In a previous post, I wrote about unions using litigation as a scare tactic against employers during union organization campaigns. Smithfield Foods, a North Carolina corporation currently engaged in litigation against the United Food and Commercial Workers union, is pushing back against the union’s (anti-)corporate campaign. A federal court has refused to dismiss Smithfield’s RICO (Racketeer Influenced and Corrupt Organizations) Act claims against UFCW, saying that Smithfield had a property right (a RICO Act requirement) to recognize the union “without interference by or involvement from the union”:
“The very existence of the Corporate Campaign concept is founded on the recognition that the exercise of that right is of great import and of great consequence,” the court noted.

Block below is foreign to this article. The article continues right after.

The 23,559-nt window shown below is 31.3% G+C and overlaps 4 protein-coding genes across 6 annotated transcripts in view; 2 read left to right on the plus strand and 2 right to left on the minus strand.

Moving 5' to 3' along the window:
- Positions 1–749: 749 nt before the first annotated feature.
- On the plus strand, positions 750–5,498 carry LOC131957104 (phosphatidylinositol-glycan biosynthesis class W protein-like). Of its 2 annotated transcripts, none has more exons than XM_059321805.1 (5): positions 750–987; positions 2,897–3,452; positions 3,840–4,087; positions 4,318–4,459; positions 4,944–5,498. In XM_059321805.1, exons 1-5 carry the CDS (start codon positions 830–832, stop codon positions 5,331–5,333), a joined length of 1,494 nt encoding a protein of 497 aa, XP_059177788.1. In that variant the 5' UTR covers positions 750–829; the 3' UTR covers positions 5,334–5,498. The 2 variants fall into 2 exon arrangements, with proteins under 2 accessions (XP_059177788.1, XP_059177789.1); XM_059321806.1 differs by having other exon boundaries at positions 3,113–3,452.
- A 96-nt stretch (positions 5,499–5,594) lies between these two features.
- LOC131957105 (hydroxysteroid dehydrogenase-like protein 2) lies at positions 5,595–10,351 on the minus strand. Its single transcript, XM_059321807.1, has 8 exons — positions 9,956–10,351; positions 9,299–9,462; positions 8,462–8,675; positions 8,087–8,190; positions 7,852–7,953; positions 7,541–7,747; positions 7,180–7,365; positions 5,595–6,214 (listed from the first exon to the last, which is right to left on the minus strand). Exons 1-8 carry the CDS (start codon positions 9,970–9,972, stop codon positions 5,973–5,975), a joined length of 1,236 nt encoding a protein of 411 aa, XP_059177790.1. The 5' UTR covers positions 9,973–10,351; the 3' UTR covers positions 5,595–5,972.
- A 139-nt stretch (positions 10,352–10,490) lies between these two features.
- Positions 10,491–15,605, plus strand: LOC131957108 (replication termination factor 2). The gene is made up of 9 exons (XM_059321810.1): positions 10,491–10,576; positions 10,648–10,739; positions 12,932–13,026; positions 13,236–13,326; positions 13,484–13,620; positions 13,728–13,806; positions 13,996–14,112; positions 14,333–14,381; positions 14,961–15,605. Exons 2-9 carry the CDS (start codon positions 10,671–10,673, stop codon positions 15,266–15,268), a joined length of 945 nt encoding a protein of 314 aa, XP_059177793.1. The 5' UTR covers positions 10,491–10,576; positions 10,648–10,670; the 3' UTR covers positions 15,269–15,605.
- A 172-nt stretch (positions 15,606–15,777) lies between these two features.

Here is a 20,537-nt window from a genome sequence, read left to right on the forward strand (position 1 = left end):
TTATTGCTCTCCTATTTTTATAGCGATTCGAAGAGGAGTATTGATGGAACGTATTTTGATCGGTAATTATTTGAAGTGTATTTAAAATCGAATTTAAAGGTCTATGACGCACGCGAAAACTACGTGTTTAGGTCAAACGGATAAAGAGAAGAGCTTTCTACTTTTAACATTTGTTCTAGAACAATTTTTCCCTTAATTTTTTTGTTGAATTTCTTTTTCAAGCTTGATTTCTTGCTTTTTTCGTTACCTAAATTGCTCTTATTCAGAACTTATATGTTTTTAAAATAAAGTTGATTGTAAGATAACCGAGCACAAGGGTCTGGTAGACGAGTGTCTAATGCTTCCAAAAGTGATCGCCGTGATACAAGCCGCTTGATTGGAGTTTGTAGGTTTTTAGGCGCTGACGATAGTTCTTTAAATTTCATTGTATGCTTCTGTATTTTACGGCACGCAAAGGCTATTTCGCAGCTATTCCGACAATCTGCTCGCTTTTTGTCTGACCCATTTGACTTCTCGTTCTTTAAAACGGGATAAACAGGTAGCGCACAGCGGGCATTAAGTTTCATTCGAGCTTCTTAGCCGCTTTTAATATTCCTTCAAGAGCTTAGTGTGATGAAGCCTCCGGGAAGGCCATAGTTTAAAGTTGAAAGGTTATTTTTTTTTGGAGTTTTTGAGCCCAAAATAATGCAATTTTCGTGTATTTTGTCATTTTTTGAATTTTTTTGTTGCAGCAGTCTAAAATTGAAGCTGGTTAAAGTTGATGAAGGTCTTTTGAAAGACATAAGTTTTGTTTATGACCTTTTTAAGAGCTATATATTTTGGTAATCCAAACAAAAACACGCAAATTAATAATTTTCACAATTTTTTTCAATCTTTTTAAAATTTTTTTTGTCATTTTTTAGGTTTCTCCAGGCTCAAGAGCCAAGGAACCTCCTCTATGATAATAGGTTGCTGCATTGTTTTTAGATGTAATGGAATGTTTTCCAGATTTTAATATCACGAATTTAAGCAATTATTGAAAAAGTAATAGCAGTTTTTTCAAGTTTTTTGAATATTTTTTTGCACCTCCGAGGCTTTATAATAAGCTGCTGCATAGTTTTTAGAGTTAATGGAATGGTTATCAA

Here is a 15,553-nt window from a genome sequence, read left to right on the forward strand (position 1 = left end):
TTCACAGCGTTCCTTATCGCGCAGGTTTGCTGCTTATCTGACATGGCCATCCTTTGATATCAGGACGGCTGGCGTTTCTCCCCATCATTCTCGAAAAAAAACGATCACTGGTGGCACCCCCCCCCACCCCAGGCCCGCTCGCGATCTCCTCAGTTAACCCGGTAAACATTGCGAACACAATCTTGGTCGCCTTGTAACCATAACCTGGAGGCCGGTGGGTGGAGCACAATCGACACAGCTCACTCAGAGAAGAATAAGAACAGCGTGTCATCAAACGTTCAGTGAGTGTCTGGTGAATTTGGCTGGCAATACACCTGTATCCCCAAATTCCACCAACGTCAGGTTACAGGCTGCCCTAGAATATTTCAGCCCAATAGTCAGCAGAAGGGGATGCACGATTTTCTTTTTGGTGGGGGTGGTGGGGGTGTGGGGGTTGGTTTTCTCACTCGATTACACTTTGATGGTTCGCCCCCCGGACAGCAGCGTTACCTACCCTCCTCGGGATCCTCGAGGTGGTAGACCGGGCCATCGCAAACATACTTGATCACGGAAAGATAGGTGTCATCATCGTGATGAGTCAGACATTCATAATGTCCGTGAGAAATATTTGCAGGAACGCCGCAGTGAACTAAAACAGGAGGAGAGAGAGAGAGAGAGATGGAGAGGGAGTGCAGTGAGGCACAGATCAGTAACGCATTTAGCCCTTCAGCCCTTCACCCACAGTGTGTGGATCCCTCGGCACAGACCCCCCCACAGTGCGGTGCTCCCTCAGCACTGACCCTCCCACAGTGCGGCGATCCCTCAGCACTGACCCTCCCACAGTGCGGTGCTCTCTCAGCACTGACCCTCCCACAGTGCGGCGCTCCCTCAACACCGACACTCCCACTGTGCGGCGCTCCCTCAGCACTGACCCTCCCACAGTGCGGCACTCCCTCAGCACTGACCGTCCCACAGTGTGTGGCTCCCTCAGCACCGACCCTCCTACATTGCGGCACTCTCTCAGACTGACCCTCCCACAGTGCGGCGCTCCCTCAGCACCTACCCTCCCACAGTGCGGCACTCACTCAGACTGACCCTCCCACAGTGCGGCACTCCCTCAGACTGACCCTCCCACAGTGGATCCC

“Until the Unions prevail in a valid NLRB certified election,” it is this intangible, but no less valuable, property right that is capable of being extorted by the defendants through the use of corporate campaign tactics, the court concluded. As such, the company has stated a cognizable RICO claim.
The unions responded by arguing that their conduct was merely coercive and not extortion. Merely coercive…okay then.